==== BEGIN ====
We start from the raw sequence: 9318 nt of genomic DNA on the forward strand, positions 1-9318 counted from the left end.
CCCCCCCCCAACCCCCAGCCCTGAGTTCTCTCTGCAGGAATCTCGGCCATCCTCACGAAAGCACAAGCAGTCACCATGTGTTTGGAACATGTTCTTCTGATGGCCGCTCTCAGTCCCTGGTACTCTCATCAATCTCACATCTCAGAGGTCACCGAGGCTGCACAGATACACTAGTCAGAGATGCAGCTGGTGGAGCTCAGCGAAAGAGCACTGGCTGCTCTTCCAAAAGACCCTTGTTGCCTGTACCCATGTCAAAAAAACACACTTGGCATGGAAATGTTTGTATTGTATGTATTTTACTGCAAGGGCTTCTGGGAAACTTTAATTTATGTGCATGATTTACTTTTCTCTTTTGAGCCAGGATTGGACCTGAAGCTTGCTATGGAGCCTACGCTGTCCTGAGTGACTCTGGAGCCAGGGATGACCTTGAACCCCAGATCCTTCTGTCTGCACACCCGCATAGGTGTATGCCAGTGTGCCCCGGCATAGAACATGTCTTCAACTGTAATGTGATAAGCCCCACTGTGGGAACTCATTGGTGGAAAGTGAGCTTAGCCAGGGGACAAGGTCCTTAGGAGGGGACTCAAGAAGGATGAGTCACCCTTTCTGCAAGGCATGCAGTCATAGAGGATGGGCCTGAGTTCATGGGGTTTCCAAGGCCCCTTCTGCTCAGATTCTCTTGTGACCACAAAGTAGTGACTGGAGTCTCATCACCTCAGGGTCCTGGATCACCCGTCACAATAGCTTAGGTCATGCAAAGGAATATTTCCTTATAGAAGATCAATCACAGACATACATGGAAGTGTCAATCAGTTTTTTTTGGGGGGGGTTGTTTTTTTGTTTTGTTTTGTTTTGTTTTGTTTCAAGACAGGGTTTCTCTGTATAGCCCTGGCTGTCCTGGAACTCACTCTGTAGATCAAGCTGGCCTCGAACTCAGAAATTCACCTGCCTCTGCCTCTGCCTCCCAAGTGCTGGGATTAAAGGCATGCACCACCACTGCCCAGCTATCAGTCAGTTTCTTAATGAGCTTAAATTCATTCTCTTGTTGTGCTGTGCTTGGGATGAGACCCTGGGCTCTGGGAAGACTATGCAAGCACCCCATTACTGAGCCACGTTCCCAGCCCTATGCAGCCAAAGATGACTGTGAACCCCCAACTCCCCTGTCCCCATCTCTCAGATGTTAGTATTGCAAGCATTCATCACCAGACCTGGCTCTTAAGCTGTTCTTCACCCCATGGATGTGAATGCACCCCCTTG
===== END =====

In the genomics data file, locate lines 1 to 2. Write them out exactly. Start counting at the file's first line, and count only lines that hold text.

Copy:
We start from the raw sequence: 9318 nt of genomic DNA on the forward strand, positions 1-9318 counted from the left end.
CCCCCCCCCAACCCCCAGCCCTGAGTTCTCTCTGCAGGAATCTCGGCCATCCTCACGAAAGCACAAGCAGTCACCATGTGTTTGGAACATGTTCTTCTGATGGCCGCTCTCAGTCCCTGGTACTCTCATCAATCTCACATCTCAGAGGTCACCGAGGCTGCACAGATACACTAGTCAGAGATGCAGCTGGTGGAGCTCAGCGAAAGAGCACTGGCTGCTCTTCCAAAAGACCCTTGTTGCCTGTACCCATGTCAAAAAAACACACTTGGCATGGAAATGTTTGTATTGTATGTATTTTACTGCAAGGGCTTCTGGGAAACTTTAATTTATGTGCATGATTTACTTTTCTCTTTTGAGCCAGGATTGGACCTGAAGCTTGCTATGGAGCCTACGCTGTCCTGAGTGACTCTGGAGCCAGGGATGACCTTGAACCCCAGATCCTTCTGTCTGCACACCCGCATAGGTGTATGCCAGTGTGCCCCGGCATAGAACATGTCTTCAACTGTAATGTGATAAGCCCCACTGTGGGAACTCATTGGTGGAAAGTGAGCTTAGCCAGGGGACAAGGTCCTTAGGAGGGGACTCAAGAAGGATGAGTCACCCTTTCTGCAAGGCATGCAGTCATAGAGGATGGGCCTGAGTTCATGGGGTTTCCAAGGCCCCTTCTGCTCAGATTCTCTTGTGACCACAAAGTAGTGACTGGAGTCTCATCACCTCAGGGTCCTGGATCACCCGTCACAATAGCTTAGGTCATGCAAAGGAATATTTCCTTATAGAAGATCAATCACAGACATACATGGAAGTGTCAATCAGTTTTTTTTGGGGGGGGTTGTTTTTTTGTTTTGTTTTGTTTTGTTTTGTTTCAAGACAGGGTTTCTCTGTATAGCCCTGGCTGTCCTGGAACTCACTCTGTAGATCAAGCTGGCCTCGAACTCAGAAATTCACCTGCCTCTGCCTCTGCCTCCCAAGTGCTGGGATTAAAGGCATGCACCACCACTGCCCAGCTATCAGTCAGTTTCTTAATGAGCTTAAATTCATTCTCTTGTTGTGCTGTGCTTGGGATGAGACCCTGGGCTCTGGGAAGACTATGCAAGCACCCCATTACTGAGCCACGTTCCCAGCCCTATGCAGCCAAAGATGACTGTGAACCCCCAACTCCCCTGTCCCCATCTCTCAGATGTTAGTATTGCAAGCATTCATCACCAGACCTGGCTCTTAAGCTGTTCTTCACCCCATGGATGTGAATGCACCCCCTTG